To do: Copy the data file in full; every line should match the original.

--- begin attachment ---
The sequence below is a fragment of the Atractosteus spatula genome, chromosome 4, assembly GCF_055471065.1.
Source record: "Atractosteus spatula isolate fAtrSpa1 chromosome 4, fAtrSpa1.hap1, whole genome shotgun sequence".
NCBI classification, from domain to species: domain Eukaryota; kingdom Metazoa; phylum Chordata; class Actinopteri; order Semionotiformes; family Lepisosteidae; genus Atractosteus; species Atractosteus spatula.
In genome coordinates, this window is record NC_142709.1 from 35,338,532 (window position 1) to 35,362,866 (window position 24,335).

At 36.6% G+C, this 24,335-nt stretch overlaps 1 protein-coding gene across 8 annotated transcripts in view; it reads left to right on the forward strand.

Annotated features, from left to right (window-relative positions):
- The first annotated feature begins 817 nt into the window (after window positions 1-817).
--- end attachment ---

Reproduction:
The sequence below is a fragment of the Atractosteus spatula genome, chromosome 4, assembly GCF_055471065.1.
Source record: "Atractosteus spatula isolate fAtrSpa1 chromosome 4, fAtrSpa1.hap1, whole genome shotgun sequence".
NCBI classification, from domain to species: domain Eukaryota; kingdom Metazoa; phylum Chordata; class Actinopteri; order Semionotiformes; family Lepisosteidae; genus Atractosteus; species Atractosteus spatula.
In genome coordinates, this window is record NC_142709.1 from 35,338,532 (window position 1) to 35,362,866 (window position 24,335).

At 36.6% G+C, this 24,335-nt stretch overlaps 1 protein-coding gene across 8 annotated transcripts in view; it reads left to right on the forward strand.

Annotated features, from left to right (window-relative positions):
- The first annotated feature begins 817 nt into the window (after window positions 1-817).